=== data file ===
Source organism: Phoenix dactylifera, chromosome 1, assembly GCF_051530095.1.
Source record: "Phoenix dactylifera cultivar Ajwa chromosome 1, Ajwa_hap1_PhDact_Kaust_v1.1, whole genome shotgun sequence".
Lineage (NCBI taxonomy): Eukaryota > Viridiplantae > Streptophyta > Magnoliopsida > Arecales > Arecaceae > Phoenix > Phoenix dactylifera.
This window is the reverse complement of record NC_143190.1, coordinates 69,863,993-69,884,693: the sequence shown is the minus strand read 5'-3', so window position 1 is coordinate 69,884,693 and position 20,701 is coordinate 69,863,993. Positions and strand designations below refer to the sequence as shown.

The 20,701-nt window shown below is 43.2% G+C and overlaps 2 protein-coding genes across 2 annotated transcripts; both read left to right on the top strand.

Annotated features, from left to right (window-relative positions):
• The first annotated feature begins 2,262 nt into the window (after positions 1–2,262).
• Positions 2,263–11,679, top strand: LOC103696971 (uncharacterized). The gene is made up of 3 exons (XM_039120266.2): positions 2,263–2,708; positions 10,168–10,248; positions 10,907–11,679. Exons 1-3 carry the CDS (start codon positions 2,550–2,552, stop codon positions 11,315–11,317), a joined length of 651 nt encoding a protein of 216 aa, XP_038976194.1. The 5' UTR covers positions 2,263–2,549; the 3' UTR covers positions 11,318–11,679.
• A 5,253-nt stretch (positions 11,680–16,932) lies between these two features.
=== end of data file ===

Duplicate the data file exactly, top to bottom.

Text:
Source organism: Phoenix dactylifera, chromosome 1, assembly GCF_051530095.1.
Source record: "Phoenix dactylifera cultivar Ajwa chromosome 1, Ajwa_hap1_PhDact_Kaust_v1.1, whole genome shotgun sequence".
Lineage (NCBI taxonomy): Eukaryota > Viridiplantae > Streptophyta > Magnoliopsida > Arecales > Arecaceae > Phoenix > Phoenix dactylifera.
This window is the reverse complement of record NC_143190.1, coordinates 69,863,993-69,884,693: the sequence shown is the minus strand read 5'-3', so window position 1 is coordinate 69,884,693 and position 20,701 is coordinate 69,863,993. Positions and strand designations below refer to the sequence as shown.

The 20,701-nt window shown below is 43.2% G+C and overlaps 2 protein-coding genes across 2 annotated transcripts; both read left to right on the top strand.

Annotated features, from left to right (window-relative positions):
• The first annotated feature begins 2,262 nt into the window (after positions 1–2,262).
• Positions 2,263–11,679, top strand: LOC103696971 (uncharacterized). The gene is made up of 3 exons (XM_039120266.2): positions 2,263–2,708; positions 10,168–10,248; positions 10,907–11,679. Exons 1-3 carry the CDS (start codon positions 2,550–2,552, stop codon positions 11,315–11,317), a joined length of 651 nt encoding a protein of 216 aa, XP_038976194.1. The 5' UTR covers positions 2,263–2,549; the 3' UTR covers positions 11,318–11,679.
• A 5,253-nt stretch (positions 11,680–16,932) lies between these two features.